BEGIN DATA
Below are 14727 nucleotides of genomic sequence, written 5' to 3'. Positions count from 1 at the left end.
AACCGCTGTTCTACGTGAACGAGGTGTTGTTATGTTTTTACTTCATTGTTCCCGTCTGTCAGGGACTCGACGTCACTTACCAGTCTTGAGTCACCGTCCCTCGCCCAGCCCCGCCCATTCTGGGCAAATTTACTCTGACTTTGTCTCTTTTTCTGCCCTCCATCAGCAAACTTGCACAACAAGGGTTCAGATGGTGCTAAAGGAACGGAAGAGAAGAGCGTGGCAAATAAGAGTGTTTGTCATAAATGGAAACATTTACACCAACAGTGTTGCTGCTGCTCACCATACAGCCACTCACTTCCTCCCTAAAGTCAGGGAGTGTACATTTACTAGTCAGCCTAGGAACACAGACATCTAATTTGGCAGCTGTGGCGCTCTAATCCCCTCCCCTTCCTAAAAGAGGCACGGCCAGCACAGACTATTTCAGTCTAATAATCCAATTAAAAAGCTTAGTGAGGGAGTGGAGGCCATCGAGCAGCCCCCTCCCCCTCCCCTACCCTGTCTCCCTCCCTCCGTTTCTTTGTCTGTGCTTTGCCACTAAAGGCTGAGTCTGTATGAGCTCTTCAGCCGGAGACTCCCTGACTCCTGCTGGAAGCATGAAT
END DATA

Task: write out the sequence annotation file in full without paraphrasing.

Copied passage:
Below are 14727 nucleotides of genomic sequence, written 5' to 3'. Positions count from 1 at the left end.
AACCGCTGTTCTACGTGAACGAGGTGTTGTTATGTTTTTACTTCATTGTTCCCGTCTGTCAGGGACTCGACGTCACTTACCAGTCTTGAGTCACCGTCCCTCGCCCAGCCCCGCCCATTCTGGGCAAATTTACTCTGACTTTGTCTCTTTTTCTGCCCTCCATCAGCAAACTTGCACAACAAGGGTTCAGATGGTGCTAAAGGAACGGAAGAGAAGAGCGTGGCAAATAAGAGTGTTTGTCATAAATGGAAACATTTACACCAACAGTGTTGCTGCTGCTCACCATACAGCCACTCACTTCCTCCCTAAAGTCAGGGAGTGTACATTTACTAGTCAGCCTAGGAACACAGACATCTAATTTGGCAGCTGTGGCGCTCTAATCCCCTCCCCTTCCTAAAAGAGGCACGGCCAGCACAGACTATTTCAGTCTAATAATCCAATTAAAAAGCTTAGTGAGGGAGTGGAGGCCATCGAGCAGCCCCCTCCCCCTCCCCTACCCTGTCTCCCTCCCTCCGTTTCTTTGTCTGTGCTTTGCCACTAAAGGCTGAGTCTGTATGAGCTCTTCAGCCGGAGACTCCCTGACTCCTGCTGGAAGCATGAAT